For the purposes of this research, [Trammell] has focused on the Airsense S10 which currently retails for around $600 USD. Normally the machine is used to treat sleep apnea and other disorders by providing a constant pressure on the lungs, but as this project shows, it’s also possible for the S10 to function in what’s known as Bi-level Positive Airway Pressure (BiPAP) mode. Essentially this means that the machine detects when the user is attempting to inhale, and increases the air pressure to support their natural breathing.

Reflashing the firmware on the S10 CPAP

Critically, this change is made entirely through modifications to the S10 firmware. No additional hardware is required, and outside of opening up the device to attach an STM32 programmer (a process which [Trammell] has carefully documented), there’s nothing mechanically that needs to be done to the machine for it to operate in this breathing support function. It seems at least some of the functionality was already included via hidden diagnostic menus which can be enabled through a firmware patch.

As many of these CPAP machines feature cellular data connections for monitoring and over-the-air updates, [Trammell] believes it should be possible for manufacturers to push out a similarly modified firmware on supported devices. Of course, the FDA would have to approve of something like that before the machines could actually be used as emergency, non-invasive ventilators. They would also need to have viral filters installed and some facility for remote control added, but those would be relatively minor modifications.

Learn more about the efforts being put into ventilators right now. Start with this excellent hardware overview called Ventilators 101 and then take a look at some of the issues with trying to build a ventilator from scratch.

Thunder Pack Is A Bolt Of Lightning For Wearables

Do you need portable power that packs a punch? Sure you do, especially if you want to light up the night by mummifying yourself with a ton of LED strips. You aren’t limited to that, of course, but it’s what we pictured when we read about [Jeremy]’s Thunder Pack. With four PWM channels at 2.3 A each, why not go nuts? [Jeremy] has already proven the Thunder Pack out by putting it through its paces all week at Burning Man.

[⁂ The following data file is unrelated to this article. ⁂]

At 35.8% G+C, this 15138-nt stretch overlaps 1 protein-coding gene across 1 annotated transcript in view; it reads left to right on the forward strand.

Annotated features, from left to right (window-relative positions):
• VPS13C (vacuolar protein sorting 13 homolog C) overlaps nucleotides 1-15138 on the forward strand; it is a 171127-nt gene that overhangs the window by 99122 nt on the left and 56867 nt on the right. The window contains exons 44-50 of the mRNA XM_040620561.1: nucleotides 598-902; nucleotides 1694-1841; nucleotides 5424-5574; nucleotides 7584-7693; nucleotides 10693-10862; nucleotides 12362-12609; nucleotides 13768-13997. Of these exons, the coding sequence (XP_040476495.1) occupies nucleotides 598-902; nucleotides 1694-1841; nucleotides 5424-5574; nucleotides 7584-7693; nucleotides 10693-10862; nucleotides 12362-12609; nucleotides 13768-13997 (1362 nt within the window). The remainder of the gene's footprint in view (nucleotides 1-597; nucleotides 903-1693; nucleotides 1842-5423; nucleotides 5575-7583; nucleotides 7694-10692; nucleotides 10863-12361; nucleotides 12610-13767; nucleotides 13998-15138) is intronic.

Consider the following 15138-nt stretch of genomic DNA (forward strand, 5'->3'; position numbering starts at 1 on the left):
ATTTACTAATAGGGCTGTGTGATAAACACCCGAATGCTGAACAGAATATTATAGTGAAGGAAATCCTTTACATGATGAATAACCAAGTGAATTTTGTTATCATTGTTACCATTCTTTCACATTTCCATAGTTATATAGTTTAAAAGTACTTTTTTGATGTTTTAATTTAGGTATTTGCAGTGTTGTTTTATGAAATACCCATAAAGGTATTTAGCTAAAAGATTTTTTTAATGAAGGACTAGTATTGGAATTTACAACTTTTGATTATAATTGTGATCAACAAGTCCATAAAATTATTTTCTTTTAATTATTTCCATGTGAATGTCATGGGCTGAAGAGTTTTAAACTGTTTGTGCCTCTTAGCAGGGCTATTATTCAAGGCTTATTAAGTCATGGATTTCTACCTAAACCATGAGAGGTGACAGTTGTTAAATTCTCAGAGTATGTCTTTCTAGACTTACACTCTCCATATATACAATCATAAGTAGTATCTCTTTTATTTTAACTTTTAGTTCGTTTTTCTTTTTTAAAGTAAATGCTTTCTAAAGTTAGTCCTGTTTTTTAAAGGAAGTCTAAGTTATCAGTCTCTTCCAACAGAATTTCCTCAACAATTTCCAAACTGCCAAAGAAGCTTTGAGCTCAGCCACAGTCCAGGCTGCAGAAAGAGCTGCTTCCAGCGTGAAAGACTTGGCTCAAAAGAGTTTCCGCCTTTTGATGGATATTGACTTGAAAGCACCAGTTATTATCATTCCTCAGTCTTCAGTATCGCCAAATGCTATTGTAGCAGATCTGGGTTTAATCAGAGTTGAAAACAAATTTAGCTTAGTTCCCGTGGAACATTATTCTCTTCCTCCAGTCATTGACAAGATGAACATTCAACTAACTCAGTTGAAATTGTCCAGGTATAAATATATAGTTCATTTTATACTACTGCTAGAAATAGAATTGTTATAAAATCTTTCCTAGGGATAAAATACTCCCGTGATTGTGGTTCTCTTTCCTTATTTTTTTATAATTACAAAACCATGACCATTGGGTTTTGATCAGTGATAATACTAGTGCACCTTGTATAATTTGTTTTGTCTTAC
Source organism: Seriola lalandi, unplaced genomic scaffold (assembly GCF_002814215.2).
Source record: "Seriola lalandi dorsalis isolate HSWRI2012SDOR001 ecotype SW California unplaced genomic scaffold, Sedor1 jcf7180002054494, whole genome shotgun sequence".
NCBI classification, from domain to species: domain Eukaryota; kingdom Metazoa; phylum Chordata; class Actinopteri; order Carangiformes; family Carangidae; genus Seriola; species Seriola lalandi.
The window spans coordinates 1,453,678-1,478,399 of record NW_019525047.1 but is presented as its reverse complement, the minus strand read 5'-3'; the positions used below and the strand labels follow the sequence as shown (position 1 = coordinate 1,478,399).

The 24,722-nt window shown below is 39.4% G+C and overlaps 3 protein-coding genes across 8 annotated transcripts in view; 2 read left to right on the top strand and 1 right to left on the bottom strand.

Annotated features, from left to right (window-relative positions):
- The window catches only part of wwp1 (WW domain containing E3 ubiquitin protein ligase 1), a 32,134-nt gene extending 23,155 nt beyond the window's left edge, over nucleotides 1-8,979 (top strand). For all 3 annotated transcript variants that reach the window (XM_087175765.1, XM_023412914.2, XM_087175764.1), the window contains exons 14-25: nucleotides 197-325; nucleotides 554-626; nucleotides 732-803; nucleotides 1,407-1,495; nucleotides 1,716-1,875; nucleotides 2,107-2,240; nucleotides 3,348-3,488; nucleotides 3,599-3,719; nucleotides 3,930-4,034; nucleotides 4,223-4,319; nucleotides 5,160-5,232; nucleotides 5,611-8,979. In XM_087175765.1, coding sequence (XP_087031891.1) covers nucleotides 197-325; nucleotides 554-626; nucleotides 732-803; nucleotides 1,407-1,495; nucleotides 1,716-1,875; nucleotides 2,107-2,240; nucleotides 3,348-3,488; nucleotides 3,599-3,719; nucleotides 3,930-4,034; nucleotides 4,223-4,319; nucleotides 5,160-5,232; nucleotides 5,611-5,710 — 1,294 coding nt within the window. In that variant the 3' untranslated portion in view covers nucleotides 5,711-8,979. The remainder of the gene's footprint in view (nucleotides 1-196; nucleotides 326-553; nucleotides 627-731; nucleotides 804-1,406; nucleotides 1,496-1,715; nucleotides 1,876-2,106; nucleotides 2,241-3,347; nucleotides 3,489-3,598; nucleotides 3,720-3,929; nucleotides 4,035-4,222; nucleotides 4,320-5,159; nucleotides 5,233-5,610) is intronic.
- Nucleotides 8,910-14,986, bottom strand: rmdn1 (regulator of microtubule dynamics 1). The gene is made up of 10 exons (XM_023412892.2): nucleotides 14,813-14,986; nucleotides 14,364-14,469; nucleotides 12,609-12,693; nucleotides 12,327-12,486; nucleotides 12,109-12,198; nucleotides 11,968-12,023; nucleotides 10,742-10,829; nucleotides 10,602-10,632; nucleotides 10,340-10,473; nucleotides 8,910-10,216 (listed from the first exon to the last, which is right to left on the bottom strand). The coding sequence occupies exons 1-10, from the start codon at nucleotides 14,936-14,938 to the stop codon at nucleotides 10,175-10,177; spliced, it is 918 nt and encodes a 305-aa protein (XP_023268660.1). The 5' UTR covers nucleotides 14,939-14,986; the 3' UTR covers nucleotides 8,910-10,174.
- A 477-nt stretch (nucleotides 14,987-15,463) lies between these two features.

Click to embiggen!

After a few iterations, [Jeremy] has landed on the STM32 microcontroller family and is currently working to upgrade to one with enough flash memory to run CircuitPython.

The original version was designed to run on a single 18650 cell, but [Jeremy] now has three boards that support similar but smaller rechargeable cells for projects that don’t need quite as much power.

We love how small and powerful this is, and the dongle hole is a great touch because it opens up options for building it into a wearable. [Jeremy] made a fantastic pinout diagram and has a ton of code examples in the repo. If you want to wade into the waters of wearables, let whimsical wearables wizard [Angela Sheehan] walk you through the waves.

Breaking Into A Secure Facility: STM32 Flash

In a perfect world, everything would be open source. Our current world, on the other hand, has a lot of malicious actors and people willing to exploit trade secrets if given the opportunity, so chip manufacturers take a lot of measures to protect their customers’ products’ firmware. These methods aren’t perfect, though, as [zapb] shows while taking a deeper look into an STM microcontroller.

The STM32F0 and F1 chips rely on various methods of protecting their firmware. The F0 has its debug interface permanently switched off, but the F1 still allows users access to this interface. It uses flash memory read-out protection instead, which has its own set of vulnerabilities. By generating exceptions and exploiting the intended functions of the chip during those exceptions, memory values can be read out of the processor despite the memory read-out protection.